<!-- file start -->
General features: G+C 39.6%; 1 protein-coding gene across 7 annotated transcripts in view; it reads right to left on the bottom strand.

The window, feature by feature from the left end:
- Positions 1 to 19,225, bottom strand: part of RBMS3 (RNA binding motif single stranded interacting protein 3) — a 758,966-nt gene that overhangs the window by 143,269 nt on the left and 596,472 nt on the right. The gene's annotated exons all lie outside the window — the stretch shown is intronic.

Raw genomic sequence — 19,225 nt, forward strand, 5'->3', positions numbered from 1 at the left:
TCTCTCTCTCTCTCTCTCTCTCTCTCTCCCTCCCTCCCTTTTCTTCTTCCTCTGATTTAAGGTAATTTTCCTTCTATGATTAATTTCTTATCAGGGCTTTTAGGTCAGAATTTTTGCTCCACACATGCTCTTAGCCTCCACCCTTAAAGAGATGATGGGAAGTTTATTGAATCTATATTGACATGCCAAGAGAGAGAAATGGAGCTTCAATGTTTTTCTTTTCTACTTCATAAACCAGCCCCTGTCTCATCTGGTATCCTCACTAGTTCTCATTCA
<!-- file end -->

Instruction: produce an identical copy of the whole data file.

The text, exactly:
General features: G+C 39.6%; 1 protein-coding gene across 7 annotated transcripts in view; it reads right to left on the bottom strand.

The window, feature by feature from the left end:
- Positions 1 to 19,225, bottom strand: part of RBMS3 (RNA binding motif single stranded interacting protein 3) — a 758,966-nt gene that overhangs the window by 143,269 nt on the left and 596,472 nt on the right. The gene's annotated exons all lie outside the window — the stretch shown is intronic.

Raw genomic sequence — 19,225 nt, forward strand, 5'->3', positions numbered from 1 at the left:
TCTCTCTCTCTCTCTCTCTCTCTCTCTCCCTCCCTCCCTTTTCTTCTTCCTCTGATTTAAGGTAATTTTCCTTCTATGATTAATTTCTTATCAGGGCTTTTAGGTCAGAATTTTTGCTCCACACATGCTCTTAGCCTCCACCCTTAAAGAGATGATGGGAAGTTTATTGAATCTATATTGACATGCCAAGAGAGAGAAATGGAGCTTCAATGTTTTTCTTTTCTACTTCATAAACCAGCCCCTGTCTCATCTGGTATCCTCACTAGTTCTCATTCA